cost.
'Arry object of the present invention is to provide
..
c_o«nazomoonja; Remove cope and shake out sand; y
Pour molten metal ,in mold;
, «
-
.
~
. Remove castings and core bars from drag;
Shake out sand from‘drag; .
’_
_,
. Break gates from pipe and remove core bars;
10. Return flasks and core bars to respective
make-up
stations;
.
_
n
'
11. Remove gates and scrap from sand, recon
castings in which the several factors referred to
dition, and return to sand storage bins.
A plant fcr performing these basic operations
above aresobalanced that', giving due considera
is shown in Figures 1 and la considered together,
a _plant for and- methodof manufacturing metal
" tion to the proper weight of each, castings may be
50 produced at a minimum final cost and in large
numbers.
`
'
"
_
the various parts being designated by legends ap
plied directly to the drawings. Reading from the 50
right-hand end of Figure 1a to the left, the mold
A further'object is -to provide a plant for the
continuous production of metal castings in which
means are positioned in a substantially or gen
the flow, of molds, iiasks, sand, and other material
erally straight line.
55 is mainly in two parallel directions whereby the
plant will occupy an area relatively narrow as
compared to its length.
.
,
.f
A further object is to provide a plant and a
forming', core-supplying, pouringj and shake-out
^
Ac’ the right-hand end ofy Figure i2', there is shown a pair of drag-forming machines which
are positioned under overhead drag service bins.
The drag-forming machines may be of _any de
method of _the general character _referredto inr sired type, are adapted to receive empty flasks
00 which molds travel in one direction substantially from flask-transporting means to be described 60
9,184,117
later, and are adapted to receive sand~ directly
from the overheadservice bins, the service bins
being kept full of sand in a manner also to be sct
forth later. To the left of the drag-forming ma
order to facilitate manual movement of the carl,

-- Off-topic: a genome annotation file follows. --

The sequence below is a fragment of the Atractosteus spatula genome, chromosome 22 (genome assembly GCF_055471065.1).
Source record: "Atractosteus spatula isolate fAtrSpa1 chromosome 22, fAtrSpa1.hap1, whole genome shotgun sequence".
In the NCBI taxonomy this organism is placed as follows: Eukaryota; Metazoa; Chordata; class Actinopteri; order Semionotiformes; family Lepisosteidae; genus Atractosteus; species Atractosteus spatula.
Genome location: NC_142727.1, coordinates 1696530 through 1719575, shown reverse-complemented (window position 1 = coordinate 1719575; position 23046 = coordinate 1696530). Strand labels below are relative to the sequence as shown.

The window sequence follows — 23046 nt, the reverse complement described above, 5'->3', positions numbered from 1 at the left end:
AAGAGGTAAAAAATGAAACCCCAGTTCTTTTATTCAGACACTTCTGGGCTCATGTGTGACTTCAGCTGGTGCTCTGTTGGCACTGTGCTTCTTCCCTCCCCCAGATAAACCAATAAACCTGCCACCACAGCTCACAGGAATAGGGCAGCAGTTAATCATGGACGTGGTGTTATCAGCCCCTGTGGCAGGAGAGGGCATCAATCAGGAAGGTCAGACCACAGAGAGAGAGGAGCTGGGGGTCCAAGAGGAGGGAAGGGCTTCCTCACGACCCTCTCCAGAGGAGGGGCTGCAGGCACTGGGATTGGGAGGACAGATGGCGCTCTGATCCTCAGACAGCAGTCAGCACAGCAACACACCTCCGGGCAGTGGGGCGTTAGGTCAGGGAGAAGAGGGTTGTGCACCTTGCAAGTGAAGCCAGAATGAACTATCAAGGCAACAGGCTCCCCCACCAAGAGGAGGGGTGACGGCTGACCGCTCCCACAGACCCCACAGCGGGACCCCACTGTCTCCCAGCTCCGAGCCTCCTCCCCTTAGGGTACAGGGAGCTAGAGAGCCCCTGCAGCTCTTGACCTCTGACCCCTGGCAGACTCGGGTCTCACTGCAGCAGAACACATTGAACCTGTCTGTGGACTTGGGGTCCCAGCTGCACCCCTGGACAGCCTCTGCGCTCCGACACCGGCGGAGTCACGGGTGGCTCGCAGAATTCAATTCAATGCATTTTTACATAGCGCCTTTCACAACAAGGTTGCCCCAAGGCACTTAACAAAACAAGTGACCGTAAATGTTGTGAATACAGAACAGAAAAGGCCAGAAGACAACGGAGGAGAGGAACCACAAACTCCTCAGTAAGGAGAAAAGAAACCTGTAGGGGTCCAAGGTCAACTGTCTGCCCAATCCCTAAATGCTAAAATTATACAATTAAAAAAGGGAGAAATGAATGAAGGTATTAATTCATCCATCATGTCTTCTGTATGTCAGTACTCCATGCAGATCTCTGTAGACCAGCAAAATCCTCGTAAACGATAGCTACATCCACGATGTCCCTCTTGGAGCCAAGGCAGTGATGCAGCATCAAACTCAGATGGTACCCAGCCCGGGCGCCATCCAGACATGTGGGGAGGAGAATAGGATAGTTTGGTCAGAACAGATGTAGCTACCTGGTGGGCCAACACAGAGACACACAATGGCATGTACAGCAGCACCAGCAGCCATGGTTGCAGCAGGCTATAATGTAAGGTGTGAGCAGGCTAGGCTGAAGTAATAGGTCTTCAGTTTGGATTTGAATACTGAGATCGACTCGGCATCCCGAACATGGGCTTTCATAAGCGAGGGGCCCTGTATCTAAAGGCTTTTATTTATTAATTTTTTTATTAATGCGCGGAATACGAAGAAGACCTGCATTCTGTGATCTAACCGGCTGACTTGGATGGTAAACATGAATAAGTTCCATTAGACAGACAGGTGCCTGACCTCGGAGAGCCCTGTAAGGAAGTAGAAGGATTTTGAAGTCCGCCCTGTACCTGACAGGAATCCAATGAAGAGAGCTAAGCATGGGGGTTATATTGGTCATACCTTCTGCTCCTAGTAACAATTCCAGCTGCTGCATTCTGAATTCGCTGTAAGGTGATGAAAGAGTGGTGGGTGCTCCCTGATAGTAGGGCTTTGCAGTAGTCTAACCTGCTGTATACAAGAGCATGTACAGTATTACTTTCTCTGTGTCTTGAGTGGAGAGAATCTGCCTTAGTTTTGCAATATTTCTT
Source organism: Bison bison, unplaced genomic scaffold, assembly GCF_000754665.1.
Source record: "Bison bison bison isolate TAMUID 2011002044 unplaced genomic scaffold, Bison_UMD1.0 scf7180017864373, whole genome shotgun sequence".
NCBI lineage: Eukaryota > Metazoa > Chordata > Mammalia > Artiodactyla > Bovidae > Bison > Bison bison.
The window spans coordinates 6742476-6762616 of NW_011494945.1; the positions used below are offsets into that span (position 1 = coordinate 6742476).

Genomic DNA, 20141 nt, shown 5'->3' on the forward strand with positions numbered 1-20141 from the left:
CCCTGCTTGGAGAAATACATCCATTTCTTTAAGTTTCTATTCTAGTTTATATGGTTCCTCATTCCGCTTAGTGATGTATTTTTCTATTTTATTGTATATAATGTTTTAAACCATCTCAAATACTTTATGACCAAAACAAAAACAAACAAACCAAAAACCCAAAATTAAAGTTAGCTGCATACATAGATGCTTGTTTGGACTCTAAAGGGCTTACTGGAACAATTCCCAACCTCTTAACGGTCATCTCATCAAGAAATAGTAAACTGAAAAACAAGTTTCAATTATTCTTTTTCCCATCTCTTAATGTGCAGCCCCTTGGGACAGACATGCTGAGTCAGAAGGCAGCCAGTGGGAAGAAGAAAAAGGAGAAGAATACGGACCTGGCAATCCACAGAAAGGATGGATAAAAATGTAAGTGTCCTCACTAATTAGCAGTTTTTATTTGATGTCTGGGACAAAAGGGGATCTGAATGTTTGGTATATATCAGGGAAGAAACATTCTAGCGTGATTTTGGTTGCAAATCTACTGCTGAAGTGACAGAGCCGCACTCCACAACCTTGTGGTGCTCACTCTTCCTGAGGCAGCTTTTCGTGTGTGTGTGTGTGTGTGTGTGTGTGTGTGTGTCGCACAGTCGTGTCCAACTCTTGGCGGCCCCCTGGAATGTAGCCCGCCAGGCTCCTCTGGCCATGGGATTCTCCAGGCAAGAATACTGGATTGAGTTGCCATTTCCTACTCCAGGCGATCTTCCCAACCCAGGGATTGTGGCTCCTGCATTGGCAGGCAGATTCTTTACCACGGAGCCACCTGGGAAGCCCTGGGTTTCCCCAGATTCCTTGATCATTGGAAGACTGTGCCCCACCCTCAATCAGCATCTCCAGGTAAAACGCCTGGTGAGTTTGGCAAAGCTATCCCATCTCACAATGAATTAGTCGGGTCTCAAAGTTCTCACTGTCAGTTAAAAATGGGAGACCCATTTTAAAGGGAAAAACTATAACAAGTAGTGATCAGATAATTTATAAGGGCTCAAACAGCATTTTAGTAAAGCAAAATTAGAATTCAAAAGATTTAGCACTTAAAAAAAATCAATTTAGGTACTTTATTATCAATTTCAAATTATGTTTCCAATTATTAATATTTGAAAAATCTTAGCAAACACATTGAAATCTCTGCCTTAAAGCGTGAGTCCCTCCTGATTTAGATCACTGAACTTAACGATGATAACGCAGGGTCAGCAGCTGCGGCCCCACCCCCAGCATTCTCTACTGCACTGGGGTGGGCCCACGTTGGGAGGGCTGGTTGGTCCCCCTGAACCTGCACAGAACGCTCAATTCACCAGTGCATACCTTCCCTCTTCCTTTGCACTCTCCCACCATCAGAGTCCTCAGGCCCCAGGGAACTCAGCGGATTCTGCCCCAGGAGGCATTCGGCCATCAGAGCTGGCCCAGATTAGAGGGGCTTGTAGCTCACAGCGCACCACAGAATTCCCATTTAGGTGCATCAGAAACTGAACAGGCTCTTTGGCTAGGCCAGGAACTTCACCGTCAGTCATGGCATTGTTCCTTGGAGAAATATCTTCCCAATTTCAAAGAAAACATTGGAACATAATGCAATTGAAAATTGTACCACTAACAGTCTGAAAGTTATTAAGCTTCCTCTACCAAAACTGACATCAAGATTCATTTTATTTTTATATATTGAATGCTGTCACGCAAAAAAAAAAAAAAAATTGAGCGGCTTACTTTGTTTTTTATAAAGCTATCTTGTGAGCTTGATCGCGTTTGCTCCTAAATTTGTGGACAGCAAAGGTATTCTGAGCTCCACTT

this track is arranged to slope down gradually
cores to be set in the drags after the- drags havebeen completed and moved to the left tothey
vicinity of the feeding rack. Furtheron `to the
10 left of the core-feeding rack' is- a pair of` .cope
forming machines which are positioned respec-`
tively under cope service bins. Empty cope ñasks
are supplied to the cope-forming machines, and
from left tov right; In order to save space, the
advance track and the return track are positioned
closely together, so closely together, in fact, as to
' prohibit their being connected by means of car
ynegotiable curved portions. In order that there
may be maintained a continuous flow of cars and
«mold andy ñask partsÄfrom right to left on the
advance track and from left to right on the re
turn track, a car-transfer device is located at the
right-hand end of the two tracks. This car
~transfer may bey of any desired construction
sand is supplied to the cope service bins as will be ~
such as a transfer rack working on rollers set on
chines and substantially in line therewith is a
core-feeding rack on which- is kept a supply of
` described
later.` The
copes
are
formed
or ~ the floor operated by means of a hydraulic cyl
inder. Since the transfer device does not per se
placed on-the cored drags after the latter have - constitute the present invention, it is illustrated
been movedto the left from'4 the drag> machines . only diagrammatically. If desired, the transfer
and the core-feeding rack. The mold thus closed device may be- dispensed with‘and the cars may
20 or completed by‘the `positioning of the cope on be transferred from the return track to the ad
vance track by means of the overhead drag make
the drag is moved further to lthe left to the pour
>ing area indicated in‘dotted nnesin Figure 1. up'crane. Cars and' flask parts are transferred
"rammed up” by the cope machines, and then
After the molds have been poured or filled with
molten metal, they are moved further to the left
25 until they are over a shake-out pit shown at the
extreme left ‘in‘ Figure 1. It will be observed
that the operations of making the drag molds, set
ting the cores, making the cope molds and clos
85
from the advance track to the return tracks 'at
the left-hand ends thereof by means of a shake
out crane.
,
\
`-
`
ing them uponl >the cored drags, pouring- the
molds, and shaking them out >proceeds alongaV substantially straightv line reading” from right